Philly Enterprise Tech Daily Roundup 11/2: Cerner, SAP, BlackLine, Apple, Biotelemetry

Tom Paine

 Subscribe in a reader
Subscribe to Philadelphia Tech News by Email

I can't judge the accuracy of it, but ProPublica teed off against the VA's $10 billion contract with Cerner to implement a new medical records system. According to ProPublica the decision to push the contract to Cerner was heavily influenced by some senior members of Trump's inner circle. ProPublica says the project is running behind schedule and off course.

Cerner, which I recently wrote about, has a large Malvern campus.

I'd noticed that SAP customers were frequently working with BlackLine's accounting software. So perhaps it was no surprise that BlackLine (Nasdaq: BL), a leading provider of financial automation solutions that enable Continuous Accounting, yesterday announced it has entered into a reseller agreement with SAP . SAP will have the ability to resell BlackLine's cloud-based finance and accounting solutions to businesses around the world.

BlackLine, which was founded by a former SunGard exec and went public last year, is now worth $2.3 million.Its realtime approach to keeping the books may fit well with SAP HANA's capabilities. Who knows, in the future BlackLine might become an SAP acquisition target.

Apple Watch's heart study , being done in conjunction with Stanford's medical center, revealed it had gathered 400,000 participants, a remarkable number for this kind of study. Malvern-based BioTelemetry is contributing technology and expertise to the study, which certainly helped to raise its global visibility.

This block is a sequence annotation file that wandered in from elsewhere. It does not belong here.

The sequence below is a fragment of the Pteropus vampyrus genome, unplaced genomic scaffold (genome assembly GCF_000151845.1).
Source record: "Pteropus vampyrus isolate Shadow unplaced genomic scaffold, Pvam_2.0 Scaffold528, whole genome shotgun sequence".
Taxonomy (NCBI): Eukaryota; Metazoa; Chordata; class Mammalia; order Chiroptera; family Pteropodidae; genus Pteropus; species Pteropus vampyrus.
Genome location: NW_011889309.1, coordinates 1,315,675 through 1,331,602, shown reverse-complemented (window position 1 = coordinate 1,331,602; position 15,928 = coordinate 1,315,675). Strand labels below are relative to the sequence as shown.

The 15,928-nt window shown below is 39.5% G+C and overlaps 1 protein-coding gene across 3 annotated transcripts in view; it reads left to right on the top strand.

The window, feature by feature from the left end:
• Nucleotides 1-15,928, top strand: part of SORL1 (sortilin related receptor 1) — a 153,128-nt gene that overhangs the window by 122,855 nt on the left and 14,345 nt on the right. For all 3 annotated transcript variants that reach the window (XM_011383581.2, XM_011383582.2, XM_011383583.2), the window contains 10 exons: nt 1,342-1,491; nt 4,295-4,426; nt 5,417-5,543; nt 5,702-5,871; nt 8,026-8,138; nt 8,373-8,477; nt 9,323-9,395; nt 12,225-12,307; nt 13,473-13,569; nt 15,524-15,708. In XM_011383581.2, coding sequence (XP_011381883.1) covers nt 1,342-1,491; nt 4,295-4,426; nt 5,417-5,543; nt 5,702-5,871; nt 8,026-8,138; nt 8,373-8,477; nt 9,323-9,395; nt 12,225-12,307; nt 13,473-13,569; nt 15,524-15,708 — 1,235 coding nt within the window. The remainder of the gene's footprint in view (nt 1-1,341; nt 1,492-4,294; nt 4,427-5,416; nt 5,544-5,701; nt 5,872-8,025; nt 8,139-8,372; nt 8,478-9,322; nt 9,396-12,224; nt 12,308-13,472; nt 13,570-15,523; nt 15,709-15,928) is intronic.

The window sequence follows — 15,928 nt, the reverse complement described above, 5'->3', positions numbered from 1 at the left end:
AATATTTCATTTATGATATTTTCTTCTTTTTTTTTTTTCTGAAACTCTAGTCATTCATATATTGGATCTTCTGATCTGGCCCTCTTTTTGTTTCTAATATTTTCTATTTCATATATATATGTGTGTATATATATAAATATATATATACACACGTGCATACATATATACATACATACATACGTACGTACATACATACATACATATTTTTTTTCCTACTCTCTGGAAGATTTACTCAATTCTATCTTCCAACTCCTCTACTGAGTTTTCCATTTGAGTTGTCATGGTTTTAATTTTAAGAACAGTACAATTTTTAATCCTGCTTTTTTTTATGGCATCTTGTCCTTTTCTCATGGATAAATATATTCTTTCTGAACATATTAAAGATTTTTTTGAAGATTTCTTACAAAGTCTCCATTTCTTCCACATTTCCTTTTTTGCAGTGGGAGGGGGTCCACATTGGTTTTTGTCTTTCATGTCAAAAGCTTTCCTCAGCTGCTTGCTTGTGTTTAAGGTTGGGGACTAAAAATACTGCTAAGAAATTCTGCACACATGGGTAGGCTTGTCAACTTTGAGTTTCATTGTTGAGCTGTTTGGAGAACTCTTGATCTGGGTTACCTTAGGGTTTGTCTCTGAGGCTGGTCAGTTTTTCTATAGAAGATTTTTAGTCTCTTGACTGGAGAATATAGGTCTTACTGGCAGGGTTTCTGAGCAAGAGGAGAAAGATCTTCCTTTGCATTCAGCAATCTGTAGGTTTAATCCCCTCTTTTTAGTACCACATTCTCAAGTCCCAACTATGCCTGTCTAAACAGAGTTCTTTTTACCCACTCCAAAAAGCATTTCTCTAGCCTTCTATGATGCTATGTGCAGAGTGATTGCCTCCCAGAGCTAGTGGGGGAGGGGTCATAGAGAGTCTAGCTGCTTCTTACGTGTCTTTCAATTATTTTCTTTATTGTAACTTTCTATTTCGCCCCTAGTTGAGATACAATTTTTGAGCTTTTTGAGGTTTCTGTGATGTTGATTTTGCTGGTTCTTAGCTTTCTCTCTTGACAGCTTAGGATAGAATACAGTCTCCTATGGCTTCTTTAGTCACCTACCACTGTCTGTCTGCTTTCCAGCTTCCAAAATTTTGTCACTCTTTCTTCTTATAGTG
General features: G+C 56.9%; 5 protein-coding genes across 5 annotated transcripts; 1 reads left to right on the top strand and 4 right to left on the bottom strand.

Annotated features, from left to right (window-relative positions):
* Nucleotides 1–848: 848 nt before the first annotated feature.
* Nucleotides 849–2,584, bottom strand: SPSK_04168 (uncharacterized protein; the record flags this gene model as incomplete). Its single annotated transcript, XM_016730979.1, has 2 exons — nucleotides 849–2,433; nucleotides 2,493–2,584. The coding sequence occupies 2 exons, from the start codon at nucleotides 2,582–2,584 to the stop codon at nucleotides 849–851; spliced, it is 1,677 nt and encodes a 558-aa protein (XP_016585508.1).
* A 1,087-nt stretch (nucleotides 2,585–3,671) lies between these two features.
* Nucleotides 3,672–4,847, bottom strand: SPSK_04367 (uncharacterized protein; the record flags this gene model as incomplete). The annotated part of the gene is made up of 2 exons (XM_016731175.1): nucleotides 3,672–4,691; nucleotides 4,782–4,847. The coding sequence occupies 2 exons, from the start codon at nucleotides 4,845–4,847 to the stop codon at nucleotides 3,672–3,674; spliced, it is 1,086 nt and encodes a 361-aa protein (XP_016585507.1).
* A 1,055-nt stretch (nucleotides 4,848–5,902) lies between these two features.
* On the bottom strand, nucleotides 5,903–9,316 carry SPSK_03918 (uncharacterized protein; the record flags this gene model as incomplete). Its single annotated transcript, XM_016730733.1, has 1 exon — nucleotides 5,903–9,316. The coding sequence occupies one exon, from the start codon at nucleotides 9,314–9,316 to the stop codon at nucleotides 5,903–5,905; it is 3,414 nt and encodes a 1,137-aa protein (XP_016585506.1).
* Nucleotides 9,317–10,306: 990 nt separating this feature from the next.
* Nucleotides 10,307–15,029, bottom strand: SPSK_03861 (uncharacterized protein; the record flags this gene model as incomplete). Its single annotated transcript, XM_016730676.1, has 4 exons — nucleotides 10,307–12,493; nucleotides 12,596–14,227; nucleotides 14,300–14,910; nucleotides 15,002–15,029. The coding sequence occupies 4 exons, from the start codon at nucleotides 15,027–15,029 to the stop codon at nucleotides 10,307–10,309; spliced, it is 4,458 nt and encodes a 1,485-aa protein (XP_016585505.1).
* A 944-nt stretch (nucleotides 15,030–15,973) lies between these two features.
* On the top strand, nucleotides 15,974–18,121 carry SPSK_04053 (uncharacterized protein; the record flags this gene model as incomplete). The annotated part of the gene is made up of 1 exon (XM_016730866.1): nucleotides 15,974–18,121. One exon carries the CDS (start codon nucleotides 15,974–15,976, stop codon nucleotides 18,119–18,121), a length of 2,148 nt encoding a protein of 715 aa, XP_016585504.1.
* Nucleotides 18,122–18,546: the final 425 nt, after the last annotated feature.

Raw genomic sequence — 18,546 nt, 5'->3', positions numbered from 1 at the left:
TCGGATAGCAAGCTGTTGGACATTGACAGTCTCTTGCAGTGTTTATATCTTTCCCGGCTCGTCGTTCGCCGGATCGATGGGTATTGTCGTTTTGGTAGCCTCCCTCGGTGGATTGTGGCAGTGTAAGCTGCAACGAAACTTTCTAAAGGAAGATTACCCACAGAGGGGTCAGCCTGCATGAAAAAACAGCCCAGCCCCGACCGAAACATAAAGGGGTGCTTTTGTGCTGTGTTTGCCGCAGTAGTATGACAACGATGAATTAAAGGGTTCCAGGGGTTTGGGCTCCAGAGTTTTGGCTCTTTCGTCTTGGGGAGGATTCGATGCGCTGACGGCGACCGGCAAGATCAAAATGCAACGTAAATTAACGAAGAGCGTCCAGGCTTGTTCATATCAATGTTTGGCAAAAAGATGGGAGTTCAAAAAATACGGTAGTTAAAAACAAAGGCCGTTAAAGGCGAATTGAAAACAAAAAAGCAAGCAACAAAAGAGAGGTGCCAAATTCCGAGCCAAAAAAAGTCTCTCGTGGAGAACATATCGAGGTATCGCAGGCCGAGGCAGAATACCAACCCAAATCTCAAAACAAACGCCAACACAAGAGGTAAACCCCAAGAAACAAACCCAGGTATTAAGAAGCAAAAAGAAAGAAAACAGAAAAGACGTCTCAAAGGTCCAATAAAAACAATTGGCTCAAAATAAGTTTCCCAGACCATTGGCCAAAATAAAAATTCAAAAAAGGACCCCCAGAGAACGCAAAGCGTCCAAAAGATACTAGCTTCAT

But BioTelemetry's patent problem persist. A federal court said in mid-October that BioTelemetry's CardioNet LLC cardiac monitoring system patents are invalid because they didn’t claim an inventive concept. Cardionet claimed infringements, but the court said it couldn't rule on the alleged infringements because the patents weren't valid to begin with.

Apple is reportedly considering buying a stake in bankrupt radio group iHeart Media , FT reports. Its main reason for doing so would be to support Apple's music business.

In that vein, Comcast might do interesting things with Bala Cynwyd-based Entercom. Although it would be tiny compared to Comcast, it would provide another distribution channel for content, such as broadcasting live sporting events, a strength of Entercom's.